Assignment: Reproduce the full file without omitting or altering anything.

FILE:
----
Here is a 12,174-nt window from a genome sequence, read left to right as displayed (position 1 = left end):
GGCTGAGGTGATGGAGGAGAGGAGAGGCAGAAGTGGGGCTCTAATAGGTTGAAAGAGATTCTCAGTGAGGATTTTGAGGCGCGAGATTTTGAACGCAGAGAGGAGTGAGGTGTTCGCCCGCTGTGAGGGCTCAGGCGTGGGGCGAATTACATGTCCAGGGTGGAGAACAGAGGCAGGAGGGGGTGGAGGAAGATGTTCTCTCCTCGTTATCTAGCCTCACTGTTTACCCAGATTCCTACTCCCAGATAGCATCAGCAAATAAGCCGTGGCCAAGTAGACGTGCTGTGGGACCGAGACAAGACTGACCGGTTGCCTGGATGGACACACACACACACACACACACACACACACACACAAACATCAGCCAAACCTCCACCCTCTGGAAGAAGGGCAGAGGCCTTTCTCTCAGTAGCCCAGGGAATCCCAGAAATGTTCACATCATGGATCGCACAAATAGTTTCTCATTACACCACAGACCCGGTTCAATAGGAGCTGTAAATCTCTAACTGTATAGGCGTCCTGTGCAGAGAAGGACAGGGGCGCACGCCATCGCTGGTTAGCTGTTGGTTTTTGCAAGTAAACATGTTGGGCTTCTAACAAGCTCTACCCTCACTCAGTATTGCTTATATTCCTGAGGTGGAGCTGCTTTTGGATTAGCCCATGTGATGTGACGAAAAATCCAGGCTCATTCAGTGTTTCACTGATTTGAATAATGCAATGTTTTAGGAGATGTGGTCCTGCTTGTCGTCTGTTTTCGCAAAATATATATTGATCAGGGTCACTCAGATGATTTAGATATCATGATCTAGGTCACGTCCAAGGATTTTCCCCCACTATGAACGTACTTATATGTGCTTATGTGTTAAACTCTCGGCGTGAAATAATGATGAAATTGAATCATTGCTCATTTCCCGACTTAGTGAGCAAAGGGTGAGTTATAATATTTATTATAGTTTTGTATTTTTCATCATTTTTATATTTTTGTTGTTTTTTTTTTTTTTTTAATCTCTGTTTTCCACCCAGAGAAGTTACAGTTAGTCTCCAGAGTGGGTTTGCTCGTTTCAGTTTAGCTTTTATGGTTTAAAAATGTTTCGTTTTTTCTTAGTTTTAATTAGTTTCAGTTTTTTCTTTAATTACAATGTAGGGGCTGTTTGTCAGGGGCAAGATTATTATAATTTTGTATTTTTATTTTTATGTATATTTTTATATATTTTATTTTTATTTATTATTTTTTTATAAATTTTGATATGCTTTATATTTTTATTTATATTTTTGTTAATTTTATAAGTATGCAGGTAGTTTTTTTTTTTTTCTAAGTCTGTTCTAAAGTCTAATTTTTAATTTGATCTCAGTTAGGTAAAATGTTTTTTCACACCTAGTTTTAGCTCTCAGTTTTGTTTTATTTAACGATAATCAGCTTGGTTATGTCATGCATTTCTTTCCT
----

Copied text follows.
Here is a 12,174-nt window from a genome sequence, read left to right as displayed (position 1 = left end):
GGCTGAGGTGATGGAGGAGAGGAGAGGCAGAAGTGGGGCTCTAATAGGTTGAAAGAGATTCTCAGTGAGGATTTTGAGGCGCGAGATTTTGAACGCAGAGAGGAGTGAGGTGTTCGCCCGCTGTGAGGGCTCAGGCGTGGGGCGAATTACATGTCCAGGGTGGAGAACAGAGGCAGGAGGGGGTGGAGGAAGATGTTCTCTCCTCGTTATCTAGCCTCACTGTTTACCCAGATTCCTACTCCCAGATAGCATCAGCAAATAAGCCGTGGCCAAGTAGACGTGCTGTGGGACCGAGACAAGACTGACCGGTTGCCTGGATGGACACACACACACACACACACACACACACACACACAAACATCAGCCAAACCTCCACCCTCTGGAAGAAGGGCAGAGGCCTTTCTCTCAGTAGCCCAGGGAATCCCAGAAATGTTCACATCATGGATCGCACAAATAGTTTCTCATTACACCACAGACCCGGTTCAATAGGAGCTGTAAATCTCTAACTGTATAGGCGTCCTGTGCAGAGAAGGACAGGGGCGCACGCCATCGCTGGTTAGCTGTTGGTTTTTGCAAGTAAACATGTTGGGCTTCTAACAAGCTCTACCCTCACTCAGTATTGCTTATATTCCTGAGGTGGAGCTGCTTTTGGATTAGCCCATGTGATGTGACGAAAAATCCAGGCTCATTCAGTGTTTCACTGATTTGAATAATGCAATGTTTTAGGAGATGTGGTCCTGCTTGTCGTCTGTTTTCGCAAAATATATATTGATCAGGGTCACTCAGATGATTTAGATATCATGATCTAGGTCACGTCCAAGGATTTTCCCCCACTATGAACGTACTTATATGTGCTTATGTGTTAAACTCTCGGCGTGAAATAATGATGAAATTGAATCATTGCTCATTTCCCGACTTAGTGAGCAAAGGGTGAGTTATAATATTTATTATAGTTTTGTATTTTTCATCATTTTTATATTTTTGTTGTTTTTTTTTTTTTTTTAATCTCTGTTTTCCACCCAGAGAAGTTACAGTTAGTCTCCAGAGTGGGTTTGCTCGTTTCAGTTTAGCTTTTATGGTTTAAAAATGTTTCGTTTTTTCTTAGTTTTAATTAGTTTCAGTTTTTTCTTTAATTACAATGTAGGGGCTGTTTGTCAGGGGCAAGATTATTATAATTTTGTATTTTTATTTTTATGTATATTTTTATATATTTTATTTTTATTTATTATTTTTTTATAAATTTTGATATGCTTTATATTTTTATTTATATTTTTGTTAATTTTATAAGTATGCAGGTAGTTTTTTTTTTTTTCTAAGTCTGTTCTAAAGTCTAATTTTTAATTTGATCTCAGTTAGGTAAAATGTTTTTTCACACCTAGTTTTAGCTCTCAGTTTTGTTTTATTTAACGATAATCAGCTTGGTTATGTCATGCATTTCTTTCCT